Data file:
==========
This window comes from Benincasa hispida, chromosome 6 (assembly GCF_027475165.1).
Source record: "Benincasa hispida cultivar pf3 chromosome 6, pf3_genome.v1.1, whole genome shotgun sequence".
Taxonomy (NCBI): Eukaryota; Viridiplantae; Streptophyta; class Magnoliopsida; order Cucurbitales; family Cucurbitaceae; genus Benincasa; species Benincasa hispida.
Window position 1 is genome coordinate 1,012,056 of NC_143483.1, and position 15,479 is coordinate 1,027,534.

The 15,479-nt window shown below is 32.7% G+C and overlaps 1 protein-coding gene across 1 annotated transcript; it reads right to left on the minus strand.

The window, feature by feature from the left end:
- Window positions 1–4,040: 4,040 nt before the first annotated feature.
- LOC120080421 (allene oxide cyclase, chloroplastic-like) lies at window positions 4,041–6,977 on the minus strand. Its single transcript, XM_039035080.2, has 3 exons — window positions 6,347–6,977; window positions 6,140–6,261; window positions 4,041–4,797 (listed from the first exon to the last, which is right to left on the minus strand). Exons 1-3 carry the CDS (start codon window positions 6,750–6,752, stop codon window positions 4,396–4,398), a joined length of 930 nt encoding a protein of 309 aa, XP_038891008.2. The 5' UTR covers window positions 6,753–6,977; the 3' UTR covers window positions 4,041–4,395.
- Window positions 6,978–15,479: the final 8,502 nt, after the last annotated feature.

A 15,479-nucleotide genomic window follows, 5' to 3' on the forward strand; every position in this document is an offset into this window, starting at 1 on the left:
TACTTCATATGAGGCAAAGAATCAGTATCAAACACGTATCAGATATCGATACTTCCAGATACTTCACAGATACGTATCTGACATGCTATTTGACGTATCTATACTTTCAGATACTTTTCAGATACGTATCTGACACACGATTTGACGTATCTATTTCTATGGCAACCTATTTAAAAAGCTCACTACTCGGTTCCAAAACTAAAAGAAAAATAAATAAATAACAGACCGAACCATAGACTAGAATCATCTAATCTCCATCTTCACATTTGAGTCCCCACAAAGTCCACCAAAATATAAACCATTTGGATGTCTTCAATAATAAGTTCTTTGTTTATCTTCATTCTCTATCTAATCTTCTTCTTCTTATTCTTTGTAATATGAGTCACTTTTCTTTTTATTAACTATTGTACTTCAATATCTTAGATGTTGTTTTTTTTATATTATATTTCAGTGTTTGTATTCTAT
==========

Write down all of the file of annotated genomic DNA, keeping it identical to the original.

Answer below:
This window comes from Benincasa hispida, chromosome 6 (assembly GCF_027475165.1).
Source record: "Benincasa hispida cultivar pf3 chromosome 6, pf3_genome.v1.1, whole genome shotgun sequence".
Taxonomy (NCBI): Eukaryota; Viridiplantae; Streptophyta; class Magnoliopsida; order Cucurbitales; family Cucurbitaceae; genus Benincasa; species Benincasa hispida.
Window position 1 is genome coordinate 1,012,056 of NC_143483.1, and position 15,479 is coordinate 1,027,534.

The 15,479-nt window shown below is 32.7% G+C and overlaps 1 protein-coding gene across 1 annotated transcript; it reads right to left on the minus strand.

The window, feature by feature from the left end:
- Window positions 1–4,040: 4,040 nt before the first annotated feature.
- LOC120080421 (allene oxide cyclase, chloroplastic-like) lies at window positions 4,041–6,977 on the minus strand. Its single transcript, XM_039035080.2, has 3 exons — window positions 6,347–6,977; window positions 6,140–6,261; window positions 4,041–4,797 (listed from the first exon to the last, which is right to left on the minus strand). Exons 1-3 carry the CDS (start codon window positions 6,750–6,752, stop codon window positions 4,396–4,398), a joined length of 930 nt encoding a protein of 309 aa, XP_038891008.2. The 5' UTR covers window positions 6,753–6,977; the 3' UTR covers window positions 4,041–4,395.
- Window positions 6,978–15,479: the final 8,502 nt, after the last annotated feature.

A 15,479-nucleotide genomic window follows, 5' to 3' on the forward strand; every position in this document is an offset into this window, starting at 1 on the left:
TACTTCATATGAGGCAAAGAATCAGTATCAAACACGTATCAGATATCGATACTTCCAGATACTTCACAGATACGTATCTGACATGCTATTTGACGTATCTATACTTTCAGATACTTTTCAGATACGTATCTGACACACGATTTGACGTATCTATTTCTATGGCAACCTATTTAAAAAGCTCACTACTCGGTTCCAAAACTAAAAGAAAAATAAATAAATAACAGACCGAACCATAGACTAGAATCATCTAATCTCCATCTTCACATTTGAGTCCCCACAAAGTCCACCAAAATATAAACCATTTGGATGTCTTCAATAATAAGTTCTTTGTTTATCTTCATTCTCTATCTAATCTTCTTCTTCTTATTCTTTGTAATATGAGTCACTTTTCTTTTTATTAACTATTGTACTTCAATATCTTAGATGTTGTTTTTTTTATATTATATTTCAGTGTTTGTATTCTAT